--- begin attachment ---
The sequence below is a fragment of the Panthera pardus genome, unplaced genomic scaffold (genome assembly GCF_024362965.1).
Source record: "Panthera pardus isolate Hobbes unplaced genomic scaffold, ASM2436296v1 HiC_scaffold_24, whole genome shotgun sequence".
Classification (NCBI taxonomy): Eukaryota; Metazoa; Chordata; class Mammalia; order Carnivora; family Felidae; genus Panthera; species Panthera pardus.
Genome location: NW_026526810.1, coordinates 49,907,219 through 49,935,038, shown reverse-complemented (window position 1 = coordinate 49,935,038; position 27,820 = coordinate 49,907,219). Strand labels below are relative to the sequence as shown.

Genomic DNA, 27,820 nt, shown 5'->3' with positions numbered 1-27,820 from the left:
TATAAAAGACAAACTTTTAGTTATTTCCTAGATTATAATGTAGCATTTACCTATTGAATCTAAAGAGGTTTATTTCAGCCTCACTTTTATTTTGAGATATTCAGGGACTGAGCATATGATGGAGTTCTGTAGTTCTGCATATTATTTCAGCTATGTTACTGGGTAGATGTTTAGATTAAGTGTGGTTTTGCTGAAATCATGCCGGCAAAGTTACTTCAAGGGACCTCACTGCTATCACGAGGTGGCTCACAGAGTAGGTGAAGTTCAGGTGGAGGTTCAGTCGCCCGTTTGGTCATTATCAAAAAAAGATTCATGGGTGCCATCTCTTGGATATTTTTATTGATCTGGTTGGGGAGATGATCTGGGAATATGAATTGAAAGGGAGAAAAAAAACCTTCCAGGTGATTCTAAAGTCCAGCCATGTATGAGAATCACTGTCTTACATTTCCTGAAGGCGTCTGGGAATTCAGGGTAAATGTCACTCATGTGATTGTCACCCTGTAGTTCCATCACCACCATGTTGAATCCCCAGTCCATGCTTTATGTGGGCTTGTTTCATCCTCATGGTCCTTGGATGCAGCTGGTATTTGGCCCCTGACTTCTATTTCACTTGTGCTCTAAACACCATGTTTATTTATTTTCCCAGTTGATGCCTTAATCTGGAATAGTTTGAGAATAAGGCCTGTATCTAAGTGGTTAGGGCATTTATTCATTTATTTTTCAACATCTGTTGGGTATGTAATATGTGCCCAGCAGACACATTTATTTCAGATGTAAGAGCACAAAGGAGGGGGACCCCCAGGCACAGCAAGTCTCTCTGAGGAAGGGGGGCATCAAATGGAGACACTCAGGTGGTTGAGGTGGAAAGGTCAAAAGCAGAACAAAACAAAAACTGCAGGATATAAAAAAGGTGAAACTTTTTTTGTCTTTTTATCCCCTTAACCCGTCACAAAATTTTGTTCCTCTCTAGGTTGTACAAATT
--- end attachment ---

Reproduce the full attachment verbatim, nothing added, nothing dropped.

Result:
The sequence below is a fragment of the Panthera pardus genome, unplaced genomic scaffold (genome assembly GCF_024362965.1).
Source record: "Panthera pardus isolate Hobbes unplaced genomic scaffold, ASM2436296v1 HiC_scaffold_24, whole genome shotgun sequence".
Classification (NCBI taxonomy): Eukaryota; Metazoa; Chordata; class Mammalia; order Carnivora; family Felidae; genus Panthera; species Panthera pardus.
Genome location: NW_026526810.1, coordinates 49,907,219 through 49,935,038, shown reverse-complemented (window position 1 = coordinate 49,935,038; position 27,820 = coordinate 49,907,219). Strand labels below are relative to the sequence as shown.

Genomic DNA, 27,820 nt, shown 5'->3' with positions numbered 1-27,820 from the left:
TATAAAAGACAAACTTTTAGTTATTTCCTAGATTATAATGTAGCATTTACCTATTGAATCTAAAGAGGTTTATTTCAGCCTCACTTTTATTTTGAGATATTCAGGGACTGAGCATATGATGGAGTTCTGTAGTTCTGCATATTATTTCAGCTATGTTACTGGGTAGATGTTTAGATTAAGTGTGGTTTTGCTGAAATCATGCCGGCAAAGTTACTTCAAGGGACCTCACTGCTATCACGAGGTGGCTCACAGAGTAGGTGAAGTTCAGGTGGAGGTTCAGTCGCCCGTTTGGTCATTATCAAAAAAAGATTCATGGGTGCCATCTCTTGGATATTTTTATTGATCTGGTTGGGGAGATGATCTGGGAATATGAATTGAAAGGGAGAAAAAAAACCTTCCAGGTGATTCTAAAGTCCAGCCATGTATGAGAATCACTGTCTTACATTTCCTGAAGGCGTCTGGGAATTCAGGGTAAATGTCACTCATGTGATTGTCACCCTGTAGTTCCATCACCACCATGTTGAATCCCCAGTCCATGCTTTATGTGGGCTTGTTTCATCCTCATGGTCCTTGGATGCAGCTGGTATTTGGCCCCTGACTTCTATTTCACTTGTGCTCTAAACACCATGTTTATTTATTTTCCCAGTTGATGCCTTAATCTGGAATAGTTTGAGAATAAGGCCTGTATCTAAGTGGTTAGGGCATTTATTCATTTATTTTTCAACATCTGTTGGGTATGTAATATGTGCCCAGCAGACACATTTATTTCAGATGTAAGAGCACAAAGGAGGGGGACCCCCAGGCACAGCAAGTCTCTCTGAGGAAGGGGGGCATCAAATGGAGACACTCAGGTGGTTGAGGTGGAAAGGTCAAAAGCAGAACAAAACAAAAACTGCAGGATATAAAAAAGGTGAAACTTTTTTTGTCTTTTTATCCCCTTAACCCGTCACAAAATTTTGTTCCTCTCTAGGTTGTACAAATT